I am new to time series analysis. I try to use data (biweekly return of a portfolio) from 2010/01-2016/12 to obtain an ARIMA(4,1,1) model, by using auto.arima in forecast library. Next, I apply this model to data from 2017/07 to 2018/10, as out sample test. I split in this way, as I don't have the data from 2017/01 to 2017/06. the actual return and estimated return with ARIMA

Basically, I am OK with this fitting, but I have doubt on the beginning of this plot, from 2017/07 to 2017/11. As I don't have preceding data points before 2017/07, should I ignore the beginning part?



Typically, once you've fit an ARIMA model on training data set, you then apply to the time period coming right after that period. If the time series is not stationary (which is usually the case in most real world business problems) then your model won't work on data that too many steps into the future (see this blog for details on why that is the case).

If you purpose is to simply to learn time series models, I recommend you split the data you have from 2010/01-2016/12 into a train set of 2010-2015 and 2016 as a test set, or maybe 2010~2014 as a train set and test on 2015~2016.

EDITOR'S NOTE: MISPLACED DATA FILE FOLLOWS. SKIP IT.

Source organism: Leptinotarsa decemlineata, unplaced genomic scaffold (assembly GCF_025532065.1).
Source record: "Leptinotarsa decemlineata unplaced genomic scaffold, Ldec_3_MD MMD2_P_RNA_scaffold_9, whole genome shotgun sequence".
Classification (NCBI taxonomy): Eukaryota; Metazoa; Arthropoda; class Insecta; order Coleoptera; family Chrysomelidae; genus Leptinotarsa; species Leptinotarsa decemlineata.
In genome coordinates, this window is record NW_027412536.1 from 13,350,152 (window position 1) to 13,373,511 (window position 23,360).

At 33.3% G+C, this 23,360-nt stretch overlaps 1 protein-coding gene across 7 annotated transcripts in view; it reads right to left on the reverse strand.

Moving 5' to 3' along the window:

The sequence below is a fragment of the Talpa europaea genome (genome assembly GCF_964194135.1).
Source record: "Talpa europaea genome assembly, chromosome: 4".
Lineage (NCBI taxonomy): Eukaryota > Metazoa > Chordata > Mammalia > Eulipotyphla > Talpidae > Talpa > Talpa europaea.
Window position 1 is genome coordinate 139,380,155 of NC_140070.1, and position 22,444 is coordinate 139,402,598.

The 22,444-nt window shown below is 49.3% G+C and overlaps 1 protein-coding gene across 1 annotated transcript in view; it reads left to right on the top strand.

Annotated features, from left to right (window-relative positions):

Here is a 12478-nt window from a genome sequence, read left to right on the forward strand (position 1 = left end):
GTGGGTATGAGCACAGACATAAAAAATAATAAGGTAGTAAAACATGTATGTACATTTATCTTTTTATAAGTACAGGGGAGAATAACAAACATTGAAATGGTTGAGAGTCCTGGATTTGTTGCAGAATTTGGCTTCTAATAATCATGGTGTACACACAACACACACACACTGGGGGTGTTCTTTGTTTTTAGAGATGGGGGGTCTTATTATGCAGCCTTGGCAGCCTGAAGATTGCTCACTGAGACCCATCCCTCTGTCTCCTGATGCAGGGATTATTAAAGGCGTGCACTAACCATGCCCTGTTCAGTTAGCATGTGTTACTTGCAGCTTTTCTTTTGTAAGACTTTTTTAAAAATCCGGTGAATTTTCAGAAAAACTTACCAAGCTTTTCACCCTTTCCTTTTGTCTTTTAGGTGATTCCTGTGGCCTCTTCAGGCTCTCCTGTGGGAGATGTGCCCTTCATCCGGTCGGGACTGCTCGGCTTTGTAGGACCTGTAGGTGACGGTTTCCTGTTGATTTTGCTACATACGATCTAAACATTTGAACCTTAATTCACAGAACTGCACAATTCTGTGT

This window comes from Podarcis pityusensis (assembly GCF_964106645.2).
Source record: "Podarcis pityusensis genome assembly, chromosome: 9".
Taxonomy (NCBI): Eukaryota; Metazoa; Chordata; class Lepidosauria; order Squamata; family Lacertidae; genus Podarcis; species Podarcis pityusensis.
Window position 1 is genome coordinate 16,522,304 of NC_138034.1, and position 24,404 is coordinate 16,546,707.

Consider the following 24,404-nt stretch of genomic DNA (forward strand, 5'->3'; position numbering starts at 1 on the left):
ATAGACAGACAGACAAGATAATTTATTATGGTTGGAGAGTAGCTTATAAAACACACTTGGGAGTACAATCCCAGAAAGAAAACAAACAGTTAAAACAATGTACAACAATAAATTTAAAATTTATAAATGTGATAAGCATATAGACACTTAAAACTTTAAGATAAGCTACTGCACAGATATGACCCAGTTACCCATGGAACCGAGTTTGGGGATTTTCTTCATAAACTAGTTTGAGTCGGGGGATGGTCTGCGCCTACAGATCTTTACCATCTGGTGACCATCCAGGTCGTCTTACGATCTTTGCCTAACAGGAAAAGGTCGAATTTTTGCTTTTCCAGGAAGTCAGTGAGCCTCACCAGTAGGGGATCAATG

If you have your heart set on somehow modeling the data in 2017~2018, then you might want to try direct multistep forecasting, given the data step you have. But then you will need something other than auto.arima to pull that off.

  • $\begingroup$ Hi Alex, Thanks. That blog is very helpful. But I think the return data should be stationary, having constant mean and variance. Especially, it is portfolio return (having more than 20 securities), instead of a return of a specific security. But I agree that I need retrain the model whenever I need prediction. Many people do this way. At first, I don't understand it. However after reading this blog, all my puzzles are solved. $\endgroup$ – Chuck Oct 25 '18 at 7:29

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